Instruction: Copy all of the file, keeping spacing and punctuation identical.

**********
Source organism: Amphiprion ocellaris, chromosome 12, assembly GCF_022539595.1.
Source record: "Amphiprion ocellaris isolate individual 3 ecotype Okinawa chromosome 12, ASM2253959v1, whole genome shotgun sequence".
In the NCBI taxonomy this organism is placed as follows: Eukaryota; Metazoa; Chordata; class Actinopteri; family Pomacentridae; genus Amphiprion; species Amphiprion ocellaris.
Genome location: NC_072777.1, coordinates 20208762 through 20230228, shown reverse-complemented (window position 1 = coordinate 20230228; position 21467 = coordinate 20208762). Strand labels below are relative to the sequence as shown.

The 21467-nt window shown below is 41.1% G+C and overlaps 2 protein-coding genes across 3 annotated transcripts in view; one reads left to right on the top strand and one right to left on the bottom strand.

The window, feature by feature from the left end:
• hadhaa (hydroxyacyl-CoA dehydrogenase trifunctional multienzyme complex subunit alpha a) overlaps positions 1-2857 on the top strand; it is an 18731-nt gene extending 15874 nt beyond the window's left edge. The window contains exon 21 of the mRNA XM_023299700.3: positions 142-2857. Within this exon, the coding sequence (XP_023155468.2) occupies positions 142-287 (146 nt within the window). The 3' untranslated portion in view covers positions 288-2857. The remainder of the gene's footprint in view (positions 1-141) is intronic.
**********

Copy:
Source organism: Amphiprion ocellaris, chromosome 12, assembly GCF_022539595.1.
Source record: "Amphiprion ocellaris isolate individual 3 ecotype Okinawa chromosome 12, ASM2253959v1, whole genome shotgun sequence".
In the NCBI taxonomy this organism is placed as follows: Eukaryota; Metazoa; Chordata; class Actinopteri; family Pomacentridae; genus Amphiprion; species Amphiprion ocellaris.
Genome location: NC_072777.1, coordinates 20208762 through 20230228, shown reverse-complemented (window position 1 = coordinate 20230228; position 21467 = coordinate 20208762). Strand labels below are relative to the sequence as shown.

The 21467-nt window shown below is 41.1% G+C and overlaps 2 protein-coding genes across 3 annotated transcripts in view; one reads left to right on the top strand and one right to left on the bottom strand.

The window, feature by feature from the left end:
• hadhaa (hydroxyacyl-CoA dehydrogenase trifunctional multienzyme complex subunit alpha a) overlaps positions 1-2857 on the top strand; it is an 18731-nt gene extending 15874 nt beyond the window's left edge. The window contains exon 21 of the mRNA XM_023299700.3: positions 142-2857. Within this exon, the coding sequence (XP_023155468.2) occupies positions 142-287 (146 nt within the window). The 3' untranslated portion in view covers positions 288-2857. The remainder of the gene's footprint in view (positions 1-141) is intronic.